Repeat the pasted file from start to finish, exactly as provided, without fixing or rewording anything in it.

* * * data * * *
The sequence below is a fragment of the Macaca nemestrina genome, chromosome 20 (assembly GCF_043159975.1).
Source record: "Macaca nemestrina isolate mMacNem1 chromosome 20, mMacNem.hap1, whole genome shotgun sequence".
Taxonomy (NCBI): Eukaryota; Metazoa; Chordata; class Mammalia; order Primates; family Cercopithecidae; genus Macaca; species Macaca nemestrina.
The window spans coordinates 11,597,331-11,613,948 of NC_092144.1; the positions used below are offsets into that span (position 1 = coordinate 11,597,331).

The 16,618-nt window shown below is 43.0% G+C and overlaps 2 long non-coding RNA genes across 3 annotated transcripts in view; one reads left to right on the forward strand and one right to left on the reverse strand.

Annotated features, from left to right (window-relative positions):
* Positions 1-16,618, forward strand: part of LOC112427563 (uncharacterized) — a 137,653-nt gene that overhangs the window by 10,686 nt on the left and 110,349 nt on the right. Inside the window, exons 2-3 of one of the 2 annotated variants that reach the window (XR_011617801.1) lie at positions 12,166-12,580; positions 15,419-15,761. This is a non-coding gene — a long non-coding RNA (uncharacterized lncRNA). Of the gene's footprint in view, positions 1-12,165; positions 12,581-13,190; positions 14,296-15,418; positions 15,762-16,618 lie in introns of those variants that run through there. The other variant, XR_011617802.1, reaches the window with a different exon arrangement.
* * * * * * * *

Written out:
The sequence below is a fragment of the Macaca nemestrina genome, chromosome 20 (assembly GCF_043159975.1).
Source record: "Macaca nemestrina isolate mMacNem1 chromosome 20, mMacNem.hap1, whole genome shotgun sequence".
Taxonomy (NCBI): Eukaryota; Metazoa; Chordata; class Mammalia; order Primates; family Cercopithecidae; genus Macaca; species Macaca nemestrina.
The window spans coordinates 11,597,331-11,613,948 of NC_092144.1; the positions used below are offsets into that span (position 1 = coordinate 11,597,331).

The 16,618-nt window shown below is 43.0% G+C and overlaps 2 long non-coding RNA genes across 3 annotated transcripts in view; one reads left to right on the forward strand and one right to left on the reverse strand.

Annotated features, from left to right (window-relative positions):
* Positions 1-16,618, forward strand: part of LOC112427563 (uncharacterized) — a 137,653-nt gene that overhangs the window by 10,686 nt on the left and 110,349 nt on the right. Inside the window, exons 2-3 of one of the 2 annotated variants that reach the window (XR_011617801.1) lie at positions 12,166-12,580; positions 15,419-15,761. This is a non-coding gene — a long non-coding RNA (uncharacterized lncRNA). Of the gene's footprint in view, positions 1-12,165; positions 12,581-13,190; positions 14,296-15,418; positions 15,762-16,618 lie in introns of those variants that run through there. The other variant, XR_011617802.1, reaches the window with a different exon arrangement.